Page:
Las Vegas Sun

August 19, 2022

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Grocers hear pitch opposing card check

Management labor lawyer tells group here legislation would be bad for business

The conference room was packed, and the men at the podium told the crowd that, whether they realized it or not, they were in the midst of World War III.

The National Grocers Association had gathered at Paris Las Vegas for its annual convention. About 100 independent grocery retailers and wholesalers filled the cramped Chablis Room on Thursday to learn about federal legislation that would make it easier for workers to organize.

The presentation was titled “Let’s Get Ready To Rumble!!!”

Mark Trapp, a management labor lawyer, got right to it with a one-two punch. “How many of you run a unionized business?” he said to the group. A few sheepishly raised their hands. And then: “How many of you want to run a unionized business?” No one.

Trapp warned the grocers that should the Employee Free Choice Act win congressional passage, they would be the ones without a choice. Unions, he said, are “bad for business,” and business had better start fighting back.

The remarks reflect the general panic felt by business as labor unions press for their biggest initiative since the Great Depression. Both sides have launched multimillion-dollar ad campaigns and are lobbying lawmakers aggressively.

The card-check bill would allow unions to circumvent a secret-ballot election supervised by the National Labor Relations Board. Instead, unions would need only to collect signed cards from a majority of employees to organize. Business owners counter that secret-ballot elections protect the balance of power in the workplace.

With the election of President Barack Obama and a Democratically controlled Congress, business fears a sharp reversal of the enterprise-friendly labor policies of the past eight years. Obama himself sent a strong message last week when he invited labor leaders to the White House for the signing of three executive orders reversing measures he said were anti-union.

Vice President Joe Biden summed up the change in tone: “Welcome back to the White House.”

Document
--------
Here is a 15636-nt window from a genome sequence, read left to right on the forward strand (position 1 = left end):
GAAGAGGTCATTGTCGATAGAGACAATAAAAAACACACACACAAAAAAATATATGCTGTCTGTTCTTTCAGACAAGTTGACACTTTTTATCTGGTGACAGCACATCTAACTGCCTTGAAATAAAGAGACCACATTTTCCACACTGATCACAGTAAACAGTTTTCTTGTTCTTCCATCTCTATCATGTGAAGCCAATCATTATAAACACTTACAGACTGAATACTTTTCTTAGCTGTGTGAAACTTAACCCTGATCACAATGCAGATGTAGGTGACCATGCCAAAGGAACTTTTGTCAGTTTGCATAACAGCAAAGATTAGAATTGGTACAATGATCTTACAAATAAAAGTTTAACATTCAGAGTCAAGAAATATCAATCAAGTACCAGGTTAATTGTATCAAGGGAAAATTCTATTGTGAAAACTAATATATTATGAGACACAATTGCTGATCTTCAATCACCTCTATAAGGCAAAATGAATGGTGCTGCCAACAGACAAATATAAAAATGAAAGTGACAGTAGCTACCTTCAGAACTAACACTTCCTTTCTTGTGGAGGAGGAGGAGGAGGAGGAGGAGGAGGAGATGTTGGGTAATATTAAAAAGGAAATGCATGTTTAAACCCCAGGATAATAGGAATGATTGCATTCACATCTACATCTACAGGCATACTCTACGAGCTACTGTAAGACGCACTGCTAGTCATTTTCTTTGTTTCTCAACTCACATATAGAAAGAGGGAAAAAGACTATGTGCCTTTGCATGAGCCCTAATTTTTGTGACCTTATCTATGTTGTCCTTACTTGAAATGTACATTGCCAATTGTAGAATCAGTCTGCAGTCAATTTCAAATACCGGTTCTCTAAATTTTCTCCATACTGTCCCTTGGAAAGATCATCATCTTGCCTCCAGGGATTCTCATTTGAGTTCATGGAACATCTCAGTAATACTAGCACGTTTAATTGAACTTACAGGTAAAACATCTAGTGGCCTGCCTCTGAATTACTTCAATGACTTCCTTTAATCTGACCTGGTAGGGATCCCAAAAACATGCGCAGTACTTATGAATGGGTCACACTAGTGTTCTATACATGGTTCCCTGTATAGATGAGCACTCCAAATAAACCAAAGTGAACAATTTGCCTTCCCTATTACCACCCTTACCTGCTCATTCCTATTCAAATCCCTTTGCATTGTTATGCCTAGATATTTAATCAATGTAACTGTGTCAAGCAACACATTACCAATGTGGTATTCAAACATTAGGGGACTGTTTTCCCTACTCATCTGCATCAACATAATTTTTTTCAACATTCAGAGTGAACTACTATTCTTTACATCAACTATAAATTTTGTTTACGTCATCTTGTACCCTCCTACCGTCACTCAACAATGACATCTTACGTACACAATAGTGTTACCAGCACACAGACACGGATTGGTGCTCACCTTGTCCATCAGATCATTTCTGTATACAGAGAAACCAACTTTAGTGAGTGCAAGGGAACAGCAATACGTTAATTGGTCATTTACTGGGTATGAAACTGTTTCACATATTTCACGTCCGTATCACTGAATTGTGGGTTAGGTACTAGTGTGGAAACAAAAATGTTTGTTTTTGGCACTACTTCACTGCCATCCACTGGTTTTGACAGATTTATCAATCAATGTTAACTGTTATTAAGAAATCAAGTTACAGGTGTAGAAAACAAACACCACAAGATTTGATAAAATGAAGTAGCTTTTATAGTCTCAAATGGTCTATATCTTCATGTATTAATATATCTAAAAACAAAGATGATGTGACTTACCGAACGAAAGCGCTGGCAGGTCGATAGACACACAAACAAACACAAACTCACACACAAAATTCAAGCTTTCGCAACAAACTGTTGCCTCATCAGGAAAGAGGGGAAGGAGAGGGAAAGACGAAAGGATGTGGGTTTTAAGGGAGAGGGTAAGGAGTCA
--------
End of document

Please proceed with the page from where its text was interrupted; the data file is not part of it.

Although the card-check bill passed overwhelmingly in the House last year, it went down in the Senate in a near party-line vote. Senate Majority Leader Harry Reid has said the Senate is likely to consider it this summer. Democrats, who now number 58 in that chamber, need two Republicans to cross over to bring it to a vote. Obama pledged during the campaign to sign the legislation if it made it to his desk.

And so there was a sense of urgency Thursday at the grocers’ convention.

“We’re in a tight spot,” Trapp told the businessmen. “This thing is moving down the tracks but it’s not too late to stop it.”

Trapp told the grocers that union density nationwide had shrunk from its pinnacle of 32 percent in 1955 to its current nadir of 12 percent because federal labor laws and the federal labor board had rendered unions “redundant” — an explanation sharply disputed by labor.

When there are elections, Trapp said, unions prevail two-thirds of the time, suggesting that labor has little reason to complain.

But Kate Bronfenbrenner, a labor expert at Cornell University, said that although labor’s win rate has increased, the number of elections has dropped by half over the past eight years — in part because workers involved in organizing drives are fired 25 percent of the time.

The most objectionable part of the bill, as identified by Trapp, is mandatory arbitration if the sides cannot agree on a contract in 120 days. “This turns your business over to someone who may not know about your market, your customers or anything else,” he said. “They are taking your business and imposing their will.”

Again, labor advocates point to Bronfenbrenner’s data, which show that a third of unions that win elections fail to achieve a first contract.

In the end, Trapp instructed grocers to improve labor relations in the workplace and to communicate with members of Congress, because “this thing is ready-made to come after you guys.” Unions, he said, will pick the “low-hanging fruit.”

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